A Brexit deal could be clinched by the end of October to allow the United Kingdom to leave the European Union in an orderly fashion, Irish Prime Minister Leo Varadkar said after what he called a very positive meeting with Boris Johnson.
With just three weeks to go before the United Kingdom is due to leave the world's biggest trading bloc, it remains unclear on what terms it will leave or indeed whether it will leave at all.
After Brexit descended into a public row between London and Brussels earlier this week, Johnson, the British prime minister, met Varadkar (photo, above) at Thornton Manor in Cheshire, England, yesterday in a last-ditch bid to avert an acrimonious divorce or another delay.
"I think it is possible for us to come to an agreement, to have a treaty agreed, to allow the UK to leave the EU in an orderly fashion and to have that done by the end of October," Varadkar told Irish reporters.
"But there's many a slip between cup and lip and lots of things that are not in my control," he said.
Asked who made concessions to break the impasse, Varadkar said: "I don't think this should be seen in the context of who's making concessions, or who the winners and losers are. I don't think that's the game any of us want to play."
In a joint statement, the two leaders said they "could see a pathway to a possible deal" and that the EU's chief negotiator, Michel Barnier, would meet his British counterpart Steve Barclay in Brussels today.
Sterling shot up 1.5 percent to US$1.2387. British 10-year government bond yields recorded their biggest one-day rise in nearly four years.
To get a done deal, Johnson (photo) must master the complexities of the Irish border before getting the approval of Europe's biggest powers and then sell any deal to the British Parliament, in which he has no majority and which he suspended unlawfully last month.
Johnson, the face of the 2016 Brexit campaign, made no further comment on the meeting with Varadkar. The details of what, if anything, had been agreed were unclear.
Ireland holds the key to any deal. It will have to consent to any solution to the hardest Brexit riddle of all: how to prevent the British province of Northern Ireland becoming a backdoor into the EU's markets without having border controls.
The EU fears controls on the 500-km Irish border with Northern Ireland would undermine the 1998 Good Friday Agreement, which ended three decades of sectarian and political conflict that killed more than 3,600 people.
Although Johnson has insisted Britain will leave the EU on Oct 31, even if no agreement is reached, the British Parliament has passed a law saying he must request a delay.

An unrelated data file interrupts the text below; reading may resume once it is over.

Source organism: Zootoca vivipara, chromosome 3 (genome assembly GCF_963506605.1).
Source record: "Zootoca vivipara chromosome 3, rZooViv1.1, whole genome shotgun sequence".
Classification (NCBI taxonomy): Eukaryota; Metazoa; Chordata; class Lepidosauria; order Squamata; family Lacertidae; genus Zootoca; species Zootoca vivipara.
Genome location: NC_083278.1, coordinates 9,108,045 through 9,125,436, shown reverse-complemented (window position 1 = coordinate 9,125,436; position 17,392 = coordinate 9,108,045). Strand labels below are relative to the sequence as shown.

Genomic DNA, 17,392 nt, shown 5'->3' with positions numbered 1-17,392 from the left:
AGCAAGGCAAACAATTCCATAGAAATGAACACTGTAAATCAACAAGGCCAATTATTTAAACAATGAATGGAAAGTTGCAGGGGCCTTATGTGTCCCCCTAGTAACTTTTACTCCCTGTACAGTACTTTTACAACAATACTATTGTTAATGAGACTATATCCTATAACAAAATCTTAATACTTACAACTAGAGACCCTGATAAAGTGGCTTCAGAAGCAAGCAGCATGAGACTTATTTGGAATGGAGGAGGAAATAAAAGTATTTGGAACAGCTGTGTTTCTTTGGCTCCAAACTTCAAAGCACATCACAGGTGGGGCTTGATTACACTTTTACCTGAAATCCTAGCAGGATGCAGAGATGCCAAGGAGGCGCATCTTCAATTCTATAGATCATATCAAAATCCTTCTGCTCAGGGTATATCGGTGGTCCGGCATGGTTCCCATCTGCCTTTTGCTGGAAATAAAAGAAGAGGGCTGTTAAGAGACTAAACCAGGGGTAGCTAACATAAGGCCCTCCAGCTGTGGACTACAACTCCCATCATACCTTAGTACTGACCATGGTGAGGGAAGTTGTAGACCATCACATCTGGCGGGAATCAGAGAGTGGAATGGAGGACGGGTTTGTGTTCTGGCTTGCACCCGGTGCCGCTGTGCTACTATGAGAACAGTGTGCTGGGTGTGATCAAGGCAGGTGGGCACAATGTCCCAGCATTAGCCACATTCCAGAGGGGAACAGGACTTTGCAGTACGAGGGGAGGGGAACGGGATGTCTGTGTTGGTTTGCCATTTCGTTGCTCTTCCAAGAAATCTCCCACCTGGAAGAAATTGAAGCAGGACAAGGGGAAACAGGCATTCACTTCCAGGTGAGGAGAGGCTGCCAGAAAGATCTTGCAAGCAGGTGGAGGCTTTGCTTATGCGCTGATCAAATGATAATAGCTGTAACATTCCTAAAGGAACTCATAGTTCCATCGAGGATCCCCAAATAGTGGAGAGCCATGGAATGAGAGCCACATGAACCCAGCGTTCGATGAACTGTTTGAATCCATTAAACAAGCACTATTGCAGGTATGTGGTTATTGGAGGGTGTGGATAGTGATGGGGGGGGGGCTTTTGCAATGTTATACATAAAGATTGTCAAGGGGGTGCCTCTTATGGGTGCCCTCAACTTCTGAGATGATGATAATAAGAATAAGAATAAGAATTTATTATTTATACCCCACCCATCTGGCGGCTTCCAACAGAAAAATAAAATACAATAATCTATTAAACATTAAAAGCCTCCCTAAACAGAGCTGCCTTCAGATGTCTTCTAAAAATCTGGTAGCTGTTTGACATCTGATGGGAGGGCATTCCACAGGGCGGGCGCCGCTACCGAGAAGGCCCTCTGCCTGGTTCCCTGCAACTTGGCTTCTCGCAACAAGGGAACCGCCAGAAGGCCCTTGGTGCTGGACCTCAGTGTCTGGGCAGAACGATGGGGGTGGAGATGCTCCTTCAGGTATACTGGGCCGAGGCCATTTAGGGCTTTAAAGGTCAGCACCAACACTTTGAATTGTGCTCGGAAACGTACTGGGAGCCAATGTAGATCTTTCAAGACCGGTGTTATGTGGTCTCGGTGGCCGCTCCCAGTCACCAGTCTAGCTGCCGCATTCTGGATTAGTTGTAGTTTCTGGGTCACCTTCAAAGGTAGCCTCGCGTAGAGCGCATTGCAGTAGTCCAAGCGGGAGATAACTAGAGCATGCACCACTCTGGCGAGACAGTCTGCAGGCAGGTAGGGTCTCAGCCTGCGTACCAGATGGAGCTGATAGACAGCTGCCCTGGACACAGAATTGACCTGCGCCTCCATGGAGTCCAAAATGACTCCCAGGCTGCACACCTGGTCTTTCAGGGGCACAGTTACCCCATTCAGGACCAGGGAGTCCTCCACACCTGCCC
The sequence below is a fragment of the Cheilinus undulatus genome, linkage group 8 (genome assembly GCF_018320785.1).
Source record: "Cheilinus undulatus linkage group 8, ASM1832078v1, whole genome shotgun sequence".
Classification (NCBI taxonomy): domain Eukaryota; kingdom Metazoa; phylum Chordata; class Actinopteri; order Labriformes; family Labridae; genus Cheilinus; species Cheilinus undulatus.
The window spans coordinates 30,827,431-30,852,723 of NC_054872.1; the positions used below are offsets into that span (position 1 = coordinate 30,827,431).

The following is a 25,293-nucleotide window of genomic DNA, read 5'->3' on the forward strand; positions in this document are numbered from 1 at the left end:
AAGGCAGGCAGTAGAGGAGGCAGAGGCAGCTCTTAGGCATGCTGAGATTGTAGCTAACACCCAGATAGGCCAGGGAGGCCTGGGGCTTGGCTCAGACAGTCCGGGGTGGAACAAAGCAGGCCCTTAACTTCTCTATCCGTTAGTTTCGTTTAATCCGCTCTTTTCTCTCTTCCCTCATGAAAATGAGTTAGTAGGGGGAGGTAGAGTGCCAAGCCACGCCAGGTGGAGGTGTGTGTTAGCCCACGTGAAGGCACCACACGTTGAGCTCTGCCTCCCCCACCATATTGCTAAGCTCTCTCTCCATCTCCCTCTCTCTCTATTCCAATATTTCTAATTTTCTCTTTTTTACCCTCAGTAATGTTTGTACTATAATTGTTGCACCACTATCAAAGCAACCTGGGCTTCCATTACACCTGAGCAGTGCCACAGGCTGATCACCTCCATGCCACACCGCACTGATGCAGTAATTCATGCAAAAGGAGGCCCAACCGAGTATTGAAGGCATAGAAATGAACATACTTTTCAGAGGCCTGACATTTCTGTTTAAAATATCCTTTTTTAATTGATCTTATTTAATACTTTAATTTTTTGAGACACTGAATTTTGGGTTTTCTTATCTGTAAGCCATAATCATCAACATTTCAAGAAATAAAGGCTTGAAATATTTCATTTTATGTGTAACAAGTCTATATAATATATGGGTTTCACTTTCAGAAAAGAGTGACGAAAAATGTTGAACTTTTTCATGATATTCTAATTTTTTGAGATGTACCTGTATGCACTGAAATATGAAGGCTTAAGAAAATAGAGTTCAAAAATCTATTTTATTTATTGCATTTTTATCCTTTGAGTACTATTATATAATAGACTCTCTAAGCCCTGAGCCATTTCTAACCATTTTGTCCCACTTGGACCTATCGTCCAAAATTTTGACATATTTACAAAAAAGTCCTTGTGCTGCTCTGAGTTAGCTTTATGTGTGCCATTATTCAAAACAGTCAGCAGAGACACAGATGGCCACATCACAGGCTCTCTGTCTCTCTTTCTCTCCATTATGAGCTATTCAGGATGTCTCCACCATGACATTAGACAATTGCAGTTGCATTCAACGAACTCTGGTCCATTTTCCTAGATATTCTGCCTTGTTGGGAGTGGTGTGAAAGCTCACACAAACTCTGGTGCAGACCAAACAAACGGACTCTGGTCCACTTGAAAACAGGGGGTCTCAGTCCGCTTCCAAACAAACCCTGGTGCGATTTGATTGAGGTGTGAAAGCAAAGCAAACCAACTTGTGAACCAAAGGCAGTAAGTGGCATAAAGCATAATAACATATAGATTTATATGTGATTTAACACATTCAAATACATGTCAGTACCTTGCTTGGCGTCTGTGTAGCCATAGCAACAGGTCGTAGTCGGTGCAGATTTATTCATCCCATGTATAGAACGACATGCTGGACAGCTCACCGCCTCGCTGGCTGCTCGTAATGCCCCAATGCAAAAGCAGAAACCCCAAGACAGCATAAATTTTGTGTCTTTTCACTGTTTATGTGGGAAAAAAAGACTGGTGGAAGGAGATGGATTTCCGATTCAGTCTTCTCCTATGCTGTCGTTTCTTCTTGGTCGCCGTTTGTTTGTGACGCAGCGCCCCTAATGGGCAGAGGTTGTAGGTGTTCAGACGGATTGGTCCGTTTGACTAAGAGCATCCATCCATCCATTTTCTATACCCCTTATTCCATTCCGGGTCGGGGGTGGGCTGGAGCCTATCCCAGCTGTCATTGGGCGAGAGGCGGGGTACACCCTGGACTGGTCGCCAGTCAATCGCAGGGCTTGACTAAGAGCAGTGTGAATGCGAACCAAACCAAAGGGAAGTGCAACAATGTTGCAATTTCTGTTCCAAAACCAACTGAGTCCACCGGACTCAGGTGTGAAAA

Hopes of a Brexit deal were dented earlier this week when a Downing Street source said any agreement was essentially impossible because German Chancellor Angela Merkel (photo) had made unacceptable demands. The EU said Johnson was playing a stupid blame game.
Ireland is the biggest issue of disagreement.
The Irish border has been largely invisible since army checkpoints were taken down after the 1998 peace deal largely ended the violence between the region's pro-British majority and an Irish nationalist minority.
Politicians have warned that the re-imposition of physical infrastructure on the border when it becomes the EU's external frontier would anger Irish nationalists in Northern Ireland who aspire to unification with the Republic of Ireland, and help militants opposed to the peace deal to recruit new members.
To get around the problem, the EU agreed an insurance policy - known as the backstop - last November with Johnson's predecessor Theresa May.
The Withdrawal Agreement that May struck says the United Kingdom will remain in a customs union "unless and until" alternative arrangements are found to avoid a hard border.
Johnson said that was undemocratic, undermined the unity of the United Kingdom and would keep it trapped in the EU's orbit for years to come.
Last week he proposed an all-island regulatory zone to cover all goods. Northern Ireland would leave the EU's customs area along with the rest of the United Kingdom and the province's institutions would be able to opt to exit the regulatory zone - a step too far for Ireland and the EU.
Johnson and Varadkar said they had discussed consent and customs.
Though Ireland is only about an eighth of the size of the United Kingdom's US$2.8 trillion economy, Dublin is backed by the rest of the EU whose economy - minus the United Kingdom - is worth US$15.9 trillion.
While Ireland would be very badly affected by a no-deal Brexit, the relative importance of Ireland in the negotiations up-ends centuries of history in which it has had a much weaker hand than London, both before and after winning independence from Britain.
The EU's two most powerful leaders, Germany's Merkel and French President Emmanuel Macron, will meet at the Elysee Palace on Sunday, ahead of next week's summit.
"We want to reduce the negative effects, even if there is a disorderly Brexit, in both countries," Merkel said.
Macron said Britain would have to pay the price should it decide to proceed with a position over Brexit that is unacceptable for the other 27 EU countries.
"If they don't want to make any move or make something which is not accepted, they will have to take the responsibility," he said.